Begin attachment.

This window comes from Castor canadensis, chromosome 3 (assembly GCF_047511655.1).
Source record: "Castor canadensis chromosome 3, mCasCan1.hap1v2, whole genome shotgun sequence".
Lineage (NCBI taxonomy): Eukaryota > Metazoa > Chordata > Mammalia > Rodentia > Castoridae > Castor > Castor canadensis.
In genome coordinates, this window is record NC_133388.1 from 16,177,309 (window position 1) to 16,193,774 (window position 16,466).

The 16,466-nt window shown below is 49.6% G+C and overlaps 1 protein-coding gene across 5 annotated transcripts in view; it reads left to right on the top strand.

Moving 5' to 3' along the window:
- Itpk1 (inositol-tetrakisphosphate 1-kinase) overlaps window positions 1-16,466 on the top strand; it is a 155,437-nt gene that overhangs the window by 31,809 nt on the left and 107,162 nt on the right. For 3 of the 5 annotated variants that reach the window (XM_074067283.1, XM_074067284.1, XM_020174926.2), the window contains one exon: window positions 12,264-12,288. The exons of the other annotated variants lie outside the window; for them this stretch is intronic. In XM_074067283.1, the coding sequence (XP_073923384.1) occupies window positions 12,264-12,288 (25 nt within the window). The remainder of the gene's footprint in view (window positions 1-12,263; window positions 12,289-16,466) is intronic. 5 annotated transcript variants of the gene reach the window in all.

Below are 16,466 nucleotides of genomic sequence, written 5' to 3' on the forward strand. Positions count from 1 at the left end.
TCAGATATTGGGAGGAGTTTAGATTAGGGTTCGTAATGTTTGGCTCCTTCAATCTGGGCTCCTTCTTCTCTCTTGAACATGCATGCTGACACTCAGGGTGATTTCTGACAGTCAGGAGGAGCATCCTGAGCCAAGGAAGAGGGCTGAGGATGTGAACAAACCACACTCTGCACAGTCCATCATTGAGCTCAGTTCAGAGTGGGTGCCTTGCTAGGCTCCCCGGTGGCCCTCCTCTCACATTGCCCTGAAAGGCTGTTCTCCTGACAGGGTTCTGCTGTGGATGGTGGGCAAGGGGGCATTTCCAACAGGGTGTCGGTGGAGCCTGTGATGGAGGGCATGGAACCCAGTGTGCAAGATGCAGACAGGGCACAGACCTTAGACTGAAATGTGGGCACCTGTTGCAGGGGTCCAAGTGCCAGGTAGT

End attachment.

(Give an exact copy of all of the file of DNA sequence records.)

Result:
This window comes from Castor canadensis, chromosome 3 (assembly GCF_047511655.1).
Source record: "Castor canadensis chromosome 3, mCasCan1.hap1v2, whole genome shotgun sequence".
Lineage (NCBI taxonomy): Eukaryota > Metazoa > Chordata > Mammalia > Rodentia > Castoridae > Castor > Castor canadensis.
In genome coordinates, this window is record NC_133388.1 from 16,177,309 (window position 1) to 16,193,774 (window position 16,466).

The 16,466-nt window shown below is 49.6% G+C and overlaps 1 protein-coding gene across 5 annotated transcripts in view; it reads left to right on the top strand.

Moving 5' to 3' along the window:
- Itpk1 (inositol-tetrakisphosphate 1-kinase) overlaps window positions 1-16,466 on the top strand; it is a 155,437-nt gene that overhangs the window by 31,809 nt on the left and 107,162 nt on the right. For 3 of the 5 annotated variants that reach the window (XM_074067283.1, XM_074067284.1, XM_020174926.2), the window contains one exon: window positions 12,264-12,288. The exons of the other annotated variants lie outside the window; for them this stretch is intronic. In XM_074067283.1, the coding sequence (XP_073923384.1) occupies window positions 12,264-12,288 (25 nt within the window). The remainder of the gene's footprint in view (window positions 1-12,263; window positions 12,289-16,466) is intronic. 5 annotated transcript variants of the gene reach the window in all.

Below are 16,466 nucleotides of genomic sequence, written 5' to 3' on the forward strand. Positions count from 1 at the left end.
TCAGATATTGGGAGGAGTTTAGATTAGGGTTCGTAATGTTTGGCTCCTTCAATCTGGGCTCCTTCTTCTCTCTTGAACATGCATGCTGACACTCAGGGTGATTTCTGACAGTCAGGAGGAGCATCCTGAGCCAAGGAAGAGGGCTGAGGATGTGAACAAACCACACTCTGCACAGTCCATCATTGAGCTCAGTTCAGAGTGGGTGCCTTGCTAGGCTCCCCGGTGGCCCTCCTCTCACATTGCCCTGAAAGGCTGTTCTCCTGACAGGGTTCTGCTGTGGATGGTGGGCAAGGGGGCATTTCCAACAGGGTGTCGGTGGAGCCTGTGATGGAGGGCATGGAACCCAGTGTGCAAGATGCAGACAGGGCACAGACCTTAGACTGAAATGTGGGCACCTGTTGCAGGGGTCCAAGTGCCAGGTAGT